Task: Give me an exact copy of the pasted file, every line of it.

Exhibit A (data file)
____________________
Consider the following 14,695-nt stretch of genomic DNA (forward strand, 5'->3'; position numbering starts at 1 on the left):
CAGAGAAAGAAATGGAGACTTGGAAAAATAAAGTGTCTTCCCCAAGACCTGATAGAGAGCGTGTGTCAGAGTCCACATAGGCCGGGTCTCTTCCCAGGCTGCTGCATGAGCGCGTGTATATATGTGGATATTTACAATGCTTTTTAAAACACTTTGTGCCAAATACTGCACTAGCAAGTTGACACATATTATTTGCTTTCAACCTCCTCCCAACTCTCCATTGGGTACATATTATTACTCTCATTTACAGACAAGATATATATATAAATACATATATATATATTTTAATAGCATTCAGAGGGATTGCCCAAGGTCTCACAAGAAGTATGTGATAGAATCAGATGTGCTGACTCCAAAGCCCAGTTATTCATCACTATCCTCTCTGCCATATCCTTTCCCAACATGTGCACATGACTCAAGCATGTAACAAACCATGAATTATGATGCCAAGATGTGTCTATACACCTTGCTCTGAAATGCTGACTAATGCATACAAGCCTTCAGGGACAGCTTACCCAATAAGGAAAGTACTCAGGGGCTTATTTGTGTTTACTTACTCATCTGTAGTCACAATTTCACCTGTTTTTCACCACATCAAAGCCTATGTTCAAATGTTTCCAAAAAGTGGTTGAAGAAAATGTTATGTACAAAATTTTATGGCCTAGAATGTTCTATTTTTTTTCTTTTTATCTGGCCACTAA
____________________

Consider the following 14,695-nt stretch of genomic DNA (forward strand, 5'->3'; position numbering starts at 1 on the left):
CAGAGAAAGAAATGGAGACTTGGAAAAATAAAGTGTCTTCCCCAAGACCTGATAGAGAGCGTGTGTCAGAGTCCACATAGGCCGGGTCTCTTCCCAGGCTGCTGCATGAGCGCGTGTATATATGTGGATATTTACAATGCTTTTTAAAACACTTTGTGCCAAATACTGCACTAGCAAGTTGACACATATTATTTGCTTTCAACCTCCTCCCAACTCTCCATTGGGTACATATTATTACTCTCATTTACAGACAAGATATATATATAAATACATATATATATATTTTAATAGCATTCAGAGGGATTGCCCAAGGTCTCACAAGAAGTATGTGATAGAATCAGATGTGCTGACTCCAAAGCCCAGTTATTCATCACTATCCTCTCTGCCATATCCTTTCCCAACATGTGCACATGACTCAAGCATGTAACAAACCATGAATTATGATGCCAAGATGTGTCTATACACCTTGCTCTGAAATGCTGACTAATGCATACAAGCCTTCAGGGACAGCTTACCCAATAAGGAAAGTACTCAGGGGCTTATTTGTGTTTACTTACTCATCTGTAGTCACAATTTCACCTGTTTTTCACCACATCAAAGCCTATGTTCAAATGTTTCCAAAAAGTGGTTGAAGAAAATGTTATGTACAAAATTTTATGGCCTAGAATGTTCTATTTTTTTTCTTTTTATCTGGCCACTAA